"Creating a perennial tropical border," by the Whistling Gardener

The Whistling Gardener shares how you can build your own tropical paradise. Photo courtesy of Sunnyside Nursery.
The Whistling Gardener shares how you can build your own tropical paradise. Photo courtesy of Sunnyside Nursery.

This weekly column is being reproduced with the permission of Steve Smith, The Whistling Gardener, and owner of Sunnyside Nursery in Marysville.

The Missus and I have a very convenient arrangement. The back yard is hers and the front is mine. So in the backyard she has created a very pleasing cottage garden look with lots of flowers and raised vegetable beds. But in the front yard I have gone the tropical route.

In fact, I have done the tropical thing for many years using real tropicals that have to be dug and green-housed every winter. It is truly a labor of love and a monumental endeavor.

But several years ago I decided that while I like the tropical look I was no longer going to dig up and put everything under cover for the winter. So I started to create a tropical looking border that consisted of plants that were hardy for our northwest winters.

The results have been stunning if I do say so myself.

To create a tropical border one needs to develop an eye for foliage, particularly bold leaves and strong colors like gold or purple. This contrast in colors is what creates drama in our gardens.

Hot colors like the reds, oranges and yellows also connote excitement. Hot steamy excitement like one would expect to encounter in the jungles of tropical America.

So to build your tropical paradise you first need some structure and what better plant to use than a Musa basjoo. This is a truly hardy banana plant (sorry folks, no Chiquita bananas here, just foliage) that will grow 12 feet tall in one season.

Pair that with a Paulownia tomentosa tree that will grow 15 feet in one year (if chopped to the ground the previous winter) and you have the bones of a tropical border.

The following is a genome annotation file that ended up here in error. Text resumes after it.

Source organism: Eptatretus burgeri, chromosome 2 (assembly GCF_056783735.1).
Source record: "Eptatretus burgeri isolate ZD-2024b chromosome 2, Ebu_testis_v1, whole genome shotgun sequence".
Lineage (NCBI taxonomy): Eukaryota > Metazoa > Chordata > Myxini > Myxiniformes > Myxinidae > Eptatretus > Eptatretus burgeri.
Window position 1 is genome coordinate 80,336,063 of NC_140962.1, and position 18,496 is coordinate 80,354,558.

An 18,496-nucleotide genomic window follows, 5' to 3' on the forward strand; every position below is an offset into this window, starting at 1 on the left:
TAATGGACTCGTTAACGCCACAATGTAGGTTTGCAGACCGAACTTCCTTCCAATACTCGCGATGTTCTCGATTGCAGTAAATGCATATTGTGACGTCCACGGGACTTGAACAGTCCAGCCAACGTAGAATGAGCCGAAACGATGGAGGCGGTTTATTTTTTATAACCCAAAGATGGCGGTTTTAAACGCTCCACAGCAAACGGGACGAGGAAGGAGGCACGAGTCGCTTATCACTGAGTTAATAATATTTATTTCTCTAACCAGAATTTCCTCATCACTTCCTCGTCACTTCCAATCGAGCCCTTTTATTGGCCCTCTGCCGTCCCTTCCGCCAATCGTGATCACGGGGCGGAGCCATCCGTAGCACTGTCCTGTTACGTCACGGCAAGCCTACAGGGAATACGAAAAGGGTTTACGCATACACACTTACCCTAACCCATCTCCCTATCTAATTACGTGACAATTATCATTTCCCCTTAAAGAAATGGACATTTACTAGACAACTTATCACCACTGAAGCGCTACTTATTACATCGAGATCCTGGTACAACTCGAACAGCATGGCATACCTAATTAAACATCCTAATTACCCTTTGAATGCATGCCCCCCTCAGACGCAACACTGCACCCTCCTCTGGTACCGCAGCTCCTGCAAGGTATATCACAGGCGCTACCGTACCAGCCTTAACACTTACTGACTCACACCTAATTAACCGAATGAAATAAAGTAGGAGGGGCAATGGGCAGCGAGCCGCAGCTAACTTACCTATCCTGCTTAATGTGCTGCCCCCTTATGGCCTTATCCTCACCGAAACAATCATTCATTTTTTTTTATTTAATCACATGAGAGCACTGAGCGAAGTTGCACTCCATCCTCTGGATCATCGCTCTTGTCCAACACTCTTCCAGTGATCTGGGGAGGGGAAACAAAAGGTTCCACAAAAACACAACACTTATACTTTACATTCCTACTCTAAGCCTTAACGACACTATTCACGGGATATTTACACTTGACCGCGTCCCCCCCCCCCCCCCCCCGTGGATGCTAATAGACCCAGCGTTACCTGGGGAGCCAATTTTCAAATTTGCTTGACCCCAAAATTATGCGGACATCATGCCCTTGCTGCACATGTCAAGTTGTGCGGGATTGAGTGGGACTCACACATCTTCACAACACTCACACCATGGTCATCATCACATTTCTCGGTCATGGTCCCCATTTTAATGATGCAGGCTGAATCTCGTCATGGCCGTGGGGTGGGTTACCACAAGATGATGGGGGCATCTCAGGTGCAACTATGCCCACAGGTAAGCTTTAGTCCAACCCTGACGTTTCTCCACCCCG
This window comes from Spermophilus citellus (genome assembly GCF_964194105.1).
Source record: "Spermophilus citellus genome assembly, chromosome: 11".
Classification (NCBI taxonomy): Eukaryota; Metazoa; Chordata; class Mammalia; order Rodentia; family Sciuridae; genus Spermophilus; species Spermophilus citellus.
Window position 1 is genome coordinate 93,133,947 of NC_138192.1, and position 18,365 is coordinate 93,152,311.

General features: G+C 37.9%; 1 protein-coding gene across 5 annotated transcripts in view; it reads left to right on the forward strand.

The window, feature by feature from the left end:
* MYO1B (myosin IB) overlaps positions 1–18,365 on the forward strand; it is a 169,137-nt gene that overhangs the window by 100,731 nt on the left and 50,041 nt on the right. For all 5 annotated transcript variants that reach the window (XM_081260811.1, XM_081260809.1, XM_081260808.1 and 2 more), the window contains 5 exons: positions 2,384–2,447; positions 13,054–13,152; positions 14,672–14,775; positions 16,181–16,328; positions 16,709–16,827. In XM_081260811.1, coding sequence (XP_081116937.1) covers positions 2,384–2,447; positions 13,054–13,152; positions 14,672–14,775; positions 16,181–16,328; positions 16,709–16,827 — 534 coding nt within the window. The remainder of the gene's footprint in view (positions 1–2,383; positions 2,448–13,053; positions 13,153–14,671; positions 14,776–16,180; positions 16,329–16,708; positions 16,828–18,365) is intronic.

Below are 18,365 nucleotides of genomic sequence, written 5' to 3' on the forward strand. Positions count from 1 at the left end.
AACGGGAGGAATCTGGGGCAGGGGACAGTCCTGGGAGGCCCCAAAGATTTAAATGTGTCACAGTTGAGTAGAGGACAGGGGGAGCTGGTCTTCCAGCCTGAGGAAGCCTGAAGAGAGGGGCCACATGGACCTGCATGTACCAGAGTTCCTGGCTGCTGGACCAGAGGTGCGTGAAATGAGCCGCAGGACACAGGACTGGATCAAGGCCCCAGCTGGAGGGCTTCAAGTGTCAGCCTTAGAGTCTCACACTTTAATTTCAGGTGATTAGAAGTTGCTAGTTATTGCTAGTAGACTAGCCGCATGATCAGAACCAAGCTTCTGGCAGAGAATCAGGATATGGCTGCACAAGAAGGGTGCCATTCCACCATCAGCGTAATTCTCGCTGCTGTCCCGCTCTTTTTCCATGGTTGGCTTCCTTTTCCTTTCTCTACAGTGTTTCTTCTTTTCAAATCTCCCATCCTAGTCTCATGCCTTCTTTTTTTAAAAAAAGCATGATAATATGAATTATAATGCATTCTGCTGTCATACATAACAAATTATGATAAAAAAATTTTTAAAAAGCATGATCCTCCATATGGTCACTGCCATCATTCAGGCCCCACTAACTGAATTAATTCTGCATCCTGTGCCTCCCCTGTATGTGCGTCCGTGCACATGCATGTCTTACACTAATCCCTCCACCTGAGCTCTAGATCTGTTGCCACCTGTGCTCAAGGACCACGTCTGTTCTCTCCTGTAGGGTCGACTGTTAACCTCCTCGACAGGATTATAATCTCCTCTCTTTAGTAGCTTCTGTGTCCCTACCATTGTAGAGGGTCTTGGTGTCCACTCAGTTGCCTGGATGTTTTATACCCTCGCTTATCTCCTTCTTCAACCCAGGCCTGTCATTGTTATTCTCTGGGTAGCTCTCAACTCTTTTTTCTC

From here you plant a couple gold and purple smoke trees, a golden Leycesteria, some common calla lilies, dark leaved dahlias, red flowering Crocosmia, one or two bronze colored Cimicifugas, a golden Tiger Eyes Sumac, some Persicaria Brush Strokes and of course some ornamental grasses like Cabaret Maiden Grass and Zebra grass and you have the makings of a tropical garden.

Add in some hot colored annuals around the edges and voila, you have a tropical garden.

I would be remiss not to mention Painter’s Pallet Persicaria, Jessie Euphorbia, cardoons, Melianthus major, red hot pokers, scarlet Floral Carpet roses, Black Lace Elderberry and the monster of all tropicals, Tetrapanax papyrifera ‘Steriodal Giant’, the Chinese rice paper plant.

All of these plants work together to create the illusion of a tropical jungle.

What I find truly amazing is the transformation that takes place between early March and mid-August. During this time my tropical border goes from nuclear waste zone to biomass extraordinaire.

Where there was exposed soil in April there is now leaf to leaf vegetation. Plants that were visible in May are now obliterated by adjacent foliage. This border that was virtually transparent in February is now impenetrable.

This rampant growth is the essence of a tropical border. It personifies what we think of as a tropical jungle. In a very primeval sense, it is intoxicating and sensual in nature.

July is the perfect month to find tropical looking plants at the garden center (along with real tropical ones as well). Come down and check out my garden (I am right next to the nursery) and if you find yourself getting excited then perhaps it’s time to plant your own tropical border.

Steve Smith is owner of Sunnyside Nursery in Marysville and can be reached online at

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